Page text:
Related Links
Cell Press
All About Solar Energy at

Thanks for being here;
We need your help. The SpaceDaily news network continues to grow but revenues have never been harder to maintain.

With the rise of Ad Blockers, and Facebook - our traditional revenue sources via quality network advertising continues to decline. And unlike so many other news sites, we don't have a paywall - with those annoying usernames and passwords.

Our news coverage takes time and effort to publish 365 days a year.

If you find our news sites informative and useful then please consider becoming a regular supporter or for now make a one off contribution.

SpaceDaily Contributor
$5 Billed Once

credit card or paypal
SpaceDaily Monthly Supporter
$5 Billed Monthly

paypal only

Comment using your Disqus, Facebook, Google or Twitter login.

Share this article via these popular social media networks DiggDigg RedditReddit GoogleGoogle

To find new biofuel enzymes, it can take a microbial village

Sandia speeds transformation of biofuel waste into wealth

Study identifies additional hurdle to widespread planting of bioenergy crops

Penn researchers mimic giant clams to enhance the production of biofuel

Computer system finds 'recipes' for producing materials

Study shows need for adaptive powered knee prosthesis to assist amputees

Researchers unveil tool to debug 'black box' deep learning algorithms

Physics boosts artificial intelligence methods

End tax credits for wind energy, Tennessee Republican says

New York sets high bar for wind energy

Construction to begin on $160 million Industry Leading Hybrid Renewable Energy Project

A kite that might fly

Lyft takes Uber challenge north to Canada

Vehicle emissions per driver on the rise, study finds

EV corridor will stretch from Norway to Italy

Auto workers at Chinese-owned US plant reject bid to unionize

Study helps make microgrids a more reliable power source

A novel layered superconductor based on tin and arsenic

'Perfectly frustrated' metal provides possible path to superconductivity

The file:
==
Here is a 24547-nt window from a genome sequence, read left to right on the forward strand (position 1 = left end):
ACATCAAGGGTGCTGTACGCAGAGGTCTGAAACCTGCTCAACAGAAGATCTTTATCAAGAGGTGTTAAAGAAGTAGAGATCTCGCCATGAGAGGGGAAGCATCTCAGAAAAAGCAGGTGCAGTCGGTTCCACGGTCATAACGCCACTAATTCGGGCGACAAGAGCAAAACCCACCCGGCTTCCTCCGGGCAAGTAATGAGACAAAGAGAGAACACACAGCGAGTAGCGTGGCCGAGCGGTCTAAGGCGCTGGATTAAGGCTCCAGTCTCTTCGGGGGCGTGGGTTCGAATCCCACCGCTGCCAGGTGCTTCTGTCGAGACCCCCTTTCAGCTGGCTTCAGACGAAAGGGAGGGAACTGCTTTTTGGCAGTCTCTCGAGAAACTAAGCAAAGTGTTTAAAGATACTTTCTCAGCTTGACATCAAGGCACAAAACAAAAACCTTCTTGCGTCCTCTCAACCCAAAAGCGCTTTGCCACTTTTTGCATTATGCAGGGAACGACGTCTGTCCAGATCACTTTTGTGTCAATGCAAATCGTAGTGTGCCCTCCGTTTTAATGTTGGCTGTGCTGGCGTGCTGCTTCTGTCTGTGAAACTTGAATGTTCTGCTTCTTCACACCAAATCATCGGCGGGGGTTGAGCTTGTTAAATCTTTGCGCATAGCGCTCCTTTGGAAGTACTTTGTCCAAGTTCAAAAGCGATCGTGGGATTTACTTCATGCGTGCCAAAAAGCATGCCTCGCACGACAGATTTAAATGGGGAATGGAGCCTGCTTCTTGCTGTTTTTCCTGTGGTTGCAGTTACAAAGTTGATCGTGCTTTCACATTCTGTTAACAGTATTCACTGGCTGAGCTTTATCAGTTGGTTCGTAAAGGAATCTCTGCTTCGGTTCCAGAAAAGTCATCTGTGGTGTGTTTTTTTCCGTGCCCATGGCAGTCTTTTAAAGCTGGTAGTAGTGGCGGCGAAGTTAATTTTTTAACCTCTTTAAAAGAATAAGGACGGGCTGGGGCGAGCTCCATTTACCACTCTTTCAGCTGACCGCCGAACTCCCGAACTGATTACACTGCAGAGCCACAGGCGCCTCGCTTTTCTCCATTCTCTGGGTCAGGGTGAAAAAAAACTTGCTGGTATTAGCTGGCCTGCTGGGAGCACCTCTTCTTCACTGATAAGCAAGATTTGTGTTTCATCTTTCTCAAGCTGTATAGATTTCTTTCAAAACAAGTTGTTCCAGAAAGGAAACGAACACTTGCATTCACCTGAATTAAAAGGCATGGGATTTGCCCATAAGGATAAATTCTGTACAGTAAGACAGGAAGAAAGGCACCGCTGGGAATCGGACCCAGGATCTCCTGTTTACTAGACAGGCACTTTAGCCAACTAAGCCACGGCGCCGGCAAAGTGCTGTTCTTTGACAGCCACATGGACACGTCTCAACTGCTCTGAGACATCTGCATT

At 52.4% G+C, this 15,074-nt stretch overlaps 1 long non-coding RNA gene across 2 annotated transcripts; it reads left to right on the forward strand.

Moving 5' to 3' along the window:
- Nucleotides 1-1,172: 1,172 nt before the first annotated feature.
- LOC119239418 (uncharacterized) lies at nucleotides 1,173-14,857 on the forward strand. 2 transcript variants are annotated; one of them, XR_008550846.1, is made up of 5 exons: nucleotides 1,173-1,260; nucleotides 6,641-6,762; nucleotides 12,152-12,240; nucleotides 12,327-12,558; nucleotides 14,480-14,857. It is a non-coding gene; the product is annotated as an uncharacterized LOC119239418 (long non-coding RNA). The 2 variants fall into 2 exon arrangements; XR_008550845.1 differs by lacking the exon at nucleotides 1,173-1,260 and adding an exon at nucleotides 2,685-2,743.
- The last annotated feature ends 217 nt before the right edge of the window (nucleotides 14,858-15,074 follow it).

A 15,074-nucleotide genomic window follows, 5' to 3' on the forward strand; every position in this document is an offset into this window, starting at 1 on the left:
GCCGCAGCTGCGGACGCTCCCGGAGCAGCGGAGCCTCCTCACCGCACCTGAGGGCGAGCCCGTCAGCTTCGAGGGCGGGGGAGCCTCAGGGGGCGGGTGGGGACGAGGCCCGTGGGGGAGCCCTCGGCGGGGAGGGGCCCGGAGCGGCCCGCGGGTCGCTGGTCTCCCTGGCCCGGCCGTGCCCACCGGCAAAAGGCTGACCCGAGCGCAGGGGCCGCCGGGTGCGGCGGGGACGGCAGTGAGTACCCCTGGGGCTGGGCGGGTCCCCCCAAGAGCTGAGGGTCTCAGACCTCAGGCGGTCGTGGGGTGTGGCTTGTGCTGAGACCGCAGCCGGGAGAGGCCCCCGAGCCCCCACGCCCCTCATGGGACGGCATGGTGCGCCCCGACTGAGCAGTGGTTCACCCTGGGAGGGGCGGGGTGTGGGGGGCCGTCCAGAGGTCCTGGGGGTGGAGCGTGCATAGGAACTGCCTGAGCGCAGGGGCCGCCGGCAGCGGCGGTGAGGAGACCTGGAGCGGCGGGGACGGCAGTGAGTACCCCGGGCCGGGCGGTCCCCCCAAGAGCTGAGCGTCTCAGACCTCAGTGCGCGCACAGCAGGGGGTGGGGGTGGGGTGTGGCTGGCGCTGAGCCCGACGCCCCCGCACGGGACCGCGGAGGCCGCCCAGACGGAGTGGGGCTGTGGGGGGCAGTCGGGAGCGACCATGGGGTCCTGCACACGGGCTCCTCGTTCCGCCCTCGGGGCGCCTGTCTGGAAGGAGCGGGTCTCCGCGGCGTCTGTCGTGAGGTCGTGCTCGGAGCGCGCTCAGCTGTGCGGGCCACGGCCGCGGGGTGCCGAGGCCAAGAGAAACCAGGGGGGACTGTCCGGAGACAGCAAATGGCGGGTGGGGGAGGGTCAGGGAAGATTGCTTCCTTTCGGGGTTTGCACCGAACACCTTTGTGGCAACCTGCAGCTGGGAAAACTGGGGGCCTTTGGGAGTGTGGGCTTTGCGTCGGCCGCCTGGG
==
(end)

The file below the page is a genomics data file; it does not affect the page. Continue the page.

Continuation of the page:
Scientists design smart paper capable of detecting water, conducting electricity

A fast reactor system to shorten the lifetime of long-lived fission products

France backtracks on nuclear power reduction target

AREVA NP introduces FORERUNNER robot to optimize steam generator inspections

Nuclear energy programs may not increase likelihood of proliferation

Improving sensor accuracy to prevent electrical grid overload

Japan faces challenges in cutting CO2, Moody's finds

IEA: An electrified world would cost $31B per year to achieve

'Fuel-secure' steps in Washington counterintuitive, green group says

US imposes anti-dumping duties on Chinese hardwood plywood

Peace brings hope for Colombia's biodiversity: Santos

Police detain protesters in primeval forest dispute

UN's number two accused in Chinese scam to import Nigerian rosewood

Memory Foam Mattress Review
Newsletters :: SpaceDaily :: SpaceWar :: TerraDaily :: Energy Daily
XML Feeds :: Space News :: Earth News :: War News :: Solar Energy News

The content herein, unless otherwise known to be public domain, are Copyright 1995-2017 - Space Media Network. All websites are published in Australia and are solely subject to Australian law and governed by Fair Use principals for news reporting and research purposes. AFP, UPI and IANS news wire stories are copyright Agence France-Presse, United Press International and Indo-Asia News Service. ESA news reports are copyright European Space Agency. All NASA sourced material is public domain. Additional copyrights may apply in whole or part to other bona fide parties. All articles labeled "by Staff Writers" include reports supplied to Space Media Network by industry news wires, PR agencies, corporate press officers and the like. Such articles are individually curated and edited by Space Media Network staff on the basis of the report's information value to our industry and professional readership. Advertising does not imply endorsement, agreement or approval of any opinions, statements or information provided by Space Media Network on any Web page published or hosted by Space Media Network. Privacy Statement